Is There an End to the Mother Wound
& a special interview video
This is one of the most burning questions women bring to me.
A challenging relationship with a mother brings up a lot of pain. This pain manifests in our daily life most commonly as shame, repeated disappointment, excessive anger, ongoing latent sadness, and guilt in unexpected or unrelated situations.
So who wouldn’t want to put an end to that?!
The common thought that most women have, “ but I can’t change my mother” doesn’t help either. It being up a sense of helplessness.
Helplessness is a development of a wounding relationship
As children, of any age, we need our mother to reassure us, to affirm us. We depend on her capacity to guide and nourish us. When this fails on a regular basis we end up feeling quite often helpless.
As adult women, we can cultivate compassion and begin to see our mother as a human being who has had her fair share of wounds and trauma. We grow out of our dependence and begin cultivating a sense of accomplishment through our efforts.
Yet, the sense of helplessness that we’ve experienced during childhood sits in our body.
And so it happens that messages of helplessness become part of the way we respond to future events. It’s an unconscious strategy for defending ourselves again future disappointment or shame.
That’s how we find ourselves succumbing to thinking we’re unable to make our dream happen or resolving repeated hurts by suppressing the implications on our hearts and other instances where women try to fit in better rather than believe that genuine belonging is available.
Helplessness is a latent cry for help
We are extremely amazing beings!
We are resilient, flexible, adaptable and most importantly creative.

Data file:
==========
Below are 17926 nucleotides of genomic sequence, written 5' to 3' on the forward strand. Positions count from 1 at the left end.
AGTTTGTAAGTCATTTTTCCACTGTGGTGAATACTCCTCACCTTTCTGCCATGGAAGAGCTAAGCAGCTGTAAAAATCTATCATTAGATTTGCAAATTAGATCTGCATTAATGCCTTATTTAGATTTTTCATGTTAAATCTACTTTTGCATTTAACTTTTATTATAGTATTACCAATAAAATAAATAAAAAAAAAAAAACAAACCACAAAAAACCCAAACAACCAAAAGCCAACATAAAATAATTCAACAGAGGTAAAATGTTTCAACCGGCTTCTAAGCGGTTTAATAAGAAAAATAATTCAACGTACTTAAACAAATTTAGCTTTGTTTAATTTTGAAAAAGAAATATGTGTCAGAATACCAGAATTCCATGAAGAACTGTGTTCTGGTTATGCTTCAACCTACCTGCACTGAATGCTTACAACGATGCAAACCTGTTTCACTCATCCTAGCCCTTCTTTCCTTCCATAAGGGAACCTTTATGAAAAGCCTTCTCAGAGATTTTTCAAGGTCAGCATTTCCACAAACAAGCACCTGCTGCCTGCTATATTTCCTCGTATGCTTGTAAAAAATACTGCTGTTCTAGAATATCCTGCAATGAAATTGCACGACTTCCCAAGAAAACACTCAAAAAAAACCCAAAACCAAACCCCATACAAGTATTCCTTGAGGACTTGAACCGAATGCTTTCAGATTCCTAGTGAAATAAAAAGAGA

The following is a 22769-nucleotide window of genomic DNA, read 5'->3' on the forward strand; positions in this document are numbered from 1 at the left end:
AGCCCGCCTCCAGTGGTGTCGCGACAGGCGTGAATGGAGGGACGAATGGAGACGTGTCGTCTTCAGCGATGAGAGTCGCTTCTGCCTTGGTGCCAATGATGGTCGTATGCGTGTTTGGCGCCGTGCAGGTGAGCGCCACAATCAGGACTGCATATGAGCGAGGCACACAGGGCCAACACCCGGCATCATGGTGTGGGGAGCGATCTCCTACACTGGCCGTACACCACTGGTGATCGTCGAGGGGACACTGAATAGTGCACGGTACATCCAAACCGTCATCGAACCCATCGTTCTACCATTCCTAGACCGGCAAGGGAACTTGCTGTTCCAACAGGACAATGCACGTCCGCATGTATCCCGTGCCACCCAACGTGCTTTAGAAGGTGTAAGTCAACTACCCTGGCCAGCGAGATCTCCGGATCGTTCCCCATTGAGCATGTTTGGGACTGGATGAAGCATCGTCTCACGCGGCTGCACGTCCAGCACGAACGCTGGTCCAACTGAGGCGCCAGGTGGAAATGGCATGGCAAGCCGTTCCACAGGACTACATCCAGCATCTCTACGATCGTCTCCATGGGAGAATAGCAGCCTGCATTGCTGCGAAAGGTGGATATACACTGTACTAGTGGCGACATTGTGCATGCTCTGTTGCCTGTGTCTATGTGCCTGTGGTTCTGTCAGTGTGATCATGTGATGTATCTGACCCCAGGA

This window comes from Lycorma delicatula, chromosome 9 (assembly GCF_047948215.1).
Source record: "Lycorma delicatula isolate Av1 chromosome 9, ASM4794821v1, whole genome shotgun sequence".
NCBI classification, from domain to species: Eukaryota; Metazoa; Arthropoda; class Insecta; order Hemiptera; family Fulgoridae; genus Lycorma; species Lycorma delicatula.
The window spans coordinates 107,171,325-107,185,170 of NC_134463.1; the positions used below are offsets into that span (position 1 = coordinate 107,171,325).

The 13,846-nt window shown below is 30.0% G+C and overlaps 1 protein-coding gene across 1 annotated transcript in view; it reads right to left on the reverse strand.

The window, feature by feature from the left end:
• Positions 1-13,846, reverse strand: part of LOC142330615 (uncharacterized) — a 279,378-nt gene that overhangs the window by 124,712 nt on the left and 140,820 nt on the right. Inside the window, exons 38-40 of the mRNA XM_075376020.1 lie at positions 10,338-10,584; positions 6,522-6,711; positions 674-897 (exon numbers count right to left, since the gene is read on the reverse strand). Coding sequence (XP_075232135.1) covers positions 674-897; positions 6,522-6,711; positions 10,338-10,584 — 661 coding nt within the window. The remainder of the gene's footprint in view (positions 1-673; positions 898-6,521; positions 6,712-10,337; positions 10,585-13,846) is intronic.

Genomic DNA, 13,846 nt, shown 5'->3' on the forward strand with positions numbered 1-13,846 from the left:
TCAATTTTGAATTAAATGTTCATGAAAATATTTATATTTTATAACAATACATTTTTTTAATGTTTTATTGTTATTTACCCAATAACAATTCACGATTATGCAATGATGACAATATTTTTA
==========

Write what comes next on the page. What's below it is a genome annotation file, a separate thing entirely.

No matter how many times we’ve experienced disappointment the yearning to find the right help never ceases to dance in our hearts.
This tells us that our wounds or trauma don’t need just management or “moving on”. They need resolution.
No matter who your mother is, whether she’s still alive or not or if you have a relationship with her or not, a resolution is possible.
I’ve worked with a woman who was given up for adoption and didn’t have contact with her biological mother yet found a resolution to her infant trauma and was able to move beyond the limitation her wound imposed on her career; another woman who was well into her crone years have found a resolution to the efforing voice her narcissistic mother instilled in her and now is having her golden days.
I’ve seen over and over in my work how women find a resolution to their mother wound no matter their circumstances.
And you probably know some about the painful experiences I’ve had with my own mother. In spite of all the neglect and abandonment, my relationship with my mother today is accompanied by genuine acceptance and compassion.
If I and so many other women found a resolution to the mother wound so can you!
In a recent interview with Cassandra Eve I’m answering this question.